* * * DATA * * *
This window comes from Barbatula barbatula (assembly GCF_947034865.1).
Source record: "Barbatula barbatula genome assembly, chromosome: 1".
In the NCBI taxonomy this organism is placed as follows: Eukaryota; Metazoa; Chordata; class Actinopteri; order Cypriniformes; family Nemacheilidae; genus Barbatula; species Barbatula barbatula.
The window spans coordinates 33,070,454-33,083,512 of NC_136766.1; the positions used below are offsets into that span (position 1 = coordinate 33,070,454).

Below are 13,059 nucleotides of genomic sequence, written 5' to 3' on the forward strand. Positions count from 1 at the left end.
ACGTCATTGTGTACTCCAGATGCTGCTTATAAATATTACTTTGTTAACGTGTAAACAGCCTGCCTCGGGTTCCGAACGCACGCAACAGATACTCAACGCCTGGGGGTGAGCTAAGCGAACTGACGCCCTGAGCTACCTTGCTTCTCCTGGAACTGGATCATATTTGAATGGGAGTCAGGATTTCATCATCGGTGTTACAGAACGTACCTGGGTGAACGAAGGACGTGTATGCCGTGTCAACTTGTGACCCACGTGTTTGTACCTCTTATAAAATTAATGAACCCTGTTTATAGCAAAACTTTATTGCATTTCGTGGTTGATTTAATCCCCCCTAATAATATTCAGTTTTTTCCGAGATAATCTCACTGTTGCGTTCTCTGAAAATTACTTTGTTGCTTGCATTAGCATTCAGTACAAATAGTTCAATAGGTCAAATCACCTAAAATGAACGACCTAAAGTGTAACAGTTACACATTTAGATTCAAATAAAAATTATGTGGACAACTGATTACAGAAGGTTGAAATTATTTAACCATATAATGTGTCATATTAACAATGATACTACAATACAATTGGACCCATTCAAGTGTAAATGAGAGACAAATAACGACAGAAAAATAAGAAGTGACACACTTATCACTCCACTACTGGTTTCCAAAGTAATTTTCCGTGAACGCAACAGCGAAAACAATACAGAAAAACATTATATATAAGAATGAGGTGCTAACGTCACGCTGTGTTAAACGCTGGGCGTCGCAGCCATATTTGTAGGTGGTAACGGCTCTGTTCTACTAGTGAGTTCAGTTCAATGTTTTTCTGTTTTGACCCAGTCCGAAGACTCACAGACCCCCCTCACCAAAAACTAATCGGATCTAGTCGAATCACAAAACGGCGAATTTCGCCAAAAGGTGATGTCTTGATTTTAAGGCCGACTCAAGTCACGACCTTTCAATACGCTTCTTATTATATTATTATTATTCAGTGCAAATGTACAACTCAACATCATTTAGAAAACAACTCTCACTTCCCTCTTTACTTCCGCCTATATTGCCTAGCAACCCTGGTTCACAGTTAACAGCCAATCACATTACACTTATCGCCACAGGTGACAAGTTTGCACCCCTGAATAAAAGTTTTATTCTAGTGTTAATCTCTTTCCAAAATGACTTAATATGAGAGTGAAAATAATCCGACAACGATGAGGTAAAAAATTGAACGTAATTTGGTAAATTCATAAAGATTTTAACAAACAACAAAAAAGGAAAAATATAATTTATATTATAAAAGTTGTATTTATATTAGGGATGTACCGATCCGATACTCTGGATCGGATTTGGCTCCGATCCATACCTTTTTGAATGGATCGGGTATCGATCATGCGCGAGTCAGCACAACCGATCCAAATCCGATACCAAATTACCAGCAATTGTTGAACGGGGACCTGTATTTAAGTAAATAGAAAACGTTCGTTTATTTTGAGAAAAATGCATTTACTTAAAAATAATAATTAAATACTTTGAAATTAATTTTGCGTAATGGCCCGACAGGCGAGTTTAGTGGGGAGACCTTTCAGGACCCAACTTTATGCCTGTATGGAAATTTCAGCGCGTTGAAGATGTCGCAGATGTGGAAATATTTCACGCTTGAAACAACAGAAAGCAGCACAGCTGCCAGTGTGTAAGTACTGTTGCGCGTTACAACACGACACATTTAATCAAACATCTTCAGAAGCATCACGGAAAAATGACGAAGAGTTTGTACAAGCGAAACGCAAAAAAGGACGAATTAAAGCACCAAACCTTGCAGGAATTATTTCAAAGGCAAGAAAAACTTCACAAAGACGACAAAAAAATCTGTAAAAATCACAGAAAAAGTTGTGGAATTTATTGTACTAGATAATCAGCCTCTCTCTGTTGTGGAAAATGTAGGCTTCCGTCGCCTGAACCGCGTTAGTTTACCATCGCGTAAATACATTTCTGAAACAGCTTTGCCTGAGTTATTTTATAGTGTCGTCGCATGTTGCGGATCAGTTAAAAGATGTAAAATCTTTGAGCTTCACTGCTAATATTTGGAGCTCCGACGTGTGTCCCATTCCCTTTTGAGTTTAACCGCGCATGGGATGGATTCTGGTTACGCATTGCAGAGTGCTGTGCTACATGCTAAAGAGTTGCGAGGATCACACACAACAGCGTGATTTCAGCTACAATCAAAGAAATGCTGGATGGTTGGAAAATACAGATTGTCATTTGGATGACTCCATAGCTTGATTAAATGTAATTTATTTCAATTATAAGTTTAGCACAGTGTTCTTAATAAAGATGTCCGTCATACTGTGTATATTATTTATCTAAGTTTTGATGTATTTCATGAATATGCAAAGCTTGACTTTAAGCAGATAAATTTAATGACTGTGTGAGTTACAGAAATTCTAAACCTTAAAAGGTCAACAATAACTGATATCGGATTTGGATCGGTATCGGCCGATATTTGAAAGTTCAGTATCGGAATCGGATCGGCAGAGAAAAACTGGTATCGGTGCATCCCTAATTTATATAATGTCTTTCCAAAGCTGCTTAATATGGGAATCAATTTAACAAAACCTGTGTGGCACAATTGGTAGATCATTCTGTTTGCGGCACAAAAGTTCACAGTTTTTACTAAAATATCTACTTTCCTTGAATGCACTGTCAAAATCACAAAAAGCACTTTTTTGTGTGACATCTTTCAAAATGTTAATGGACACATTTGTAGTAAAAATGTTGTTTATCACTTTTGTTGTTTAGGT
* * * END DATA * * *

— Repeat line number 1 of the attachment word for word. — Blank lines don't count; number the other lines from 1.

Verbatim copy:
This window comes from Barbatula barbatula (assembly GCF_947034865.1).